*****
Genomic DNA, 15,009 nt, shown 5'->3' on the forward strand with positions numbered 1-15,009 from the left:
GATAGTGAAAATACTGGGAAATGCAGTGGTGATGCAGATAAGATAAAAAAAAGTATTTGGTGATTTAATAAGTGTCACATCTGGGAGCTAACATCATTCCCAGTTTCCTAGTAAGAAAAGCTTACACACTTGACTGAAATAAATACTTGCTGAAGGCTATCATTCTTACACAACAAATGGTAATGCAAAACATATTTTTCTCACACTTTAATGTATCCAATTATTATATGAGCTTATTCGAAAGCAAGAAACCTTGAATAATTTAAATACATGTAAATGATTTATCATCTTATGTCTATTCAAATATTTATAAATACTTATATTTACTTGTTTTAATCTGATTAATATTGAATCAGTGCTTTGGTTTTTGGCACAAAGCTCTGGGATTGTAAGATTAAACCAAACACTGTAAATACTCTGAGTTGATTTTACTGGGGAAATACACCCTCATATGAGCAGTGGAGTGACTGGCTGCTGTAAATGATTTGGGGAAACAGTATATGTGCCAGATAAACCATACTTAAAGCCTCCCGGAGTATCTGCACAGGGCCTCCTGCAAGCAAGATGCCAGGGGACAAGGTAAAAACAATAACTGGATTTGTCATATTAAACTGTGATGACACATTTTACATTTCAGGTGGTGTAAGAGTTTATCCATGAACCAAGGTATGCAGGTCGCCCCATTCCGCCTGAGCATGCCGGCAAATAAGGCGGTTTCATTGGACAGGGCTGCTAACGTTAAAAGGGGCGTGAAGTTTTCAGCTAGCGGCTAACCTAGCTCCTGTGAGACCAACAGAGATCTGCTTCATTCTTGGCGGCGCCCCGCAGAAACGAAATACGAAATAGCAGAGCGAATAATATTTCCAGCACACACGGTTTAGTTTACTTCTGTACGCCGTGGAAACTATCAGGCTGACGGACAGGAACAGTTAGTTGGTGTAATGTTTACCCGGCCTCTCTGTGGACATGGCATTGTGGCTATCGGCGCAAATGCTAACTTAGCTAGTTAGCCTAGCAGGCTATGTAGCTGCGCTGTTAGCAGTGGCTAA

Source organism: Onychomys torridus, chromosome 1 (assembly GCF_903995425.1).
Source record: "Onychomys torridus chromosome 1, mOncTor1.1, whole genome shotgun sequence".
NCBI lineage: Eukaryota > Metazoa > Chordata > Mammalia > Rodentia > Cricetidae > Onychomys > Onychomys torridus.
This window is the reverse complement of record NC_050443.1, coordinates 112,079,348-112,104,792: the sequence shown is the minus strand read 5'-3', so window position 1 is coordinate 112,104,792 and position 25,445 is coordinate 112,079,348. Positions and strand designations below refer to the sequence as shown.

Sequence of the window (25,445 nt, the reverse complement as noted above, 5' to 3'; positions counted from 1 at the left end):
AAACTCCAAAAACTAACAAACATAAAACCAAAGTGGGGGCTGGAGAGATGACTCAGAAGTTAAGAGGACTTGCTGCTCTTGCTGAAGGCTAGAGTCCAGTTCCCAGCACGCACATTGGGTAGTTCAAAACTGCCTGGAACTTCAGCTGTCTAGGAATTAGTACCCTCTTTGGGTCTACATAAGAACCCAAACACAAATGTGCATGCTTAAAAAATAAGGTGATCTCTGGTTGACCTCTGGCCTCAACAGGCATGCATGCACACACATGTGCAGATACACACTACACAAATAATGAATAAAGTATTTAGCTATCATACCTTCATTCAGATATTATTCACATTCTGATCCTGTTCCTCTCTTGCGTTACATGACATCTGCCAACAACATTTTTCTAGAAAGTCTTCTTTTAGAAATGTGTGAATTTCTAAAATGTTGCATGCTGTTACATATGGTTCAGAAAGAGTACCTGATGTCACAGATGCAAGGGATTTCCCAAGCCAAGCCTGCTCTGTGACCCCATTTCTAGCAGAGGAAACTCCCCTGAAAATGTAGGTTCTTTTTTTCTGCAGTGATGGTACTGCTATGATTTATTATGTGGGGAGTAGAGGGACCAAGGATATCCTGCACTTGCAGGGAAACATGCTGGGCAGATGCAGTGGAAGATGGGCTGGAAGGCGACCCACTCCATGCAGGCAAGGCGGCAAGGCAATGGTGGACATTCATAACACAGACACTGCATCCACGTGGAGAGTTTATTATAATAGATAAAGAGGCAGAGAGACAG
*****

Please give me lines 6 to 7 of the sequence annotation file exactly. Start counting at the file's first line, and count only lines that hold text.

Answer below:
This window is the reverse complement of record NC_050443.1, coordinates 112,079,348-112,104,792: the sequence shown is the minus strand read 5'-3', so window position 1 is coordinate 112,104,792 and position 25,445 is coordinate 112,079,348. Positions and strand designations below refer to the sequence as shown.

Sequence of the window (25,445 nt, the reverse complement as noted above, 5' to 3'; positions counted from 1 at the left end):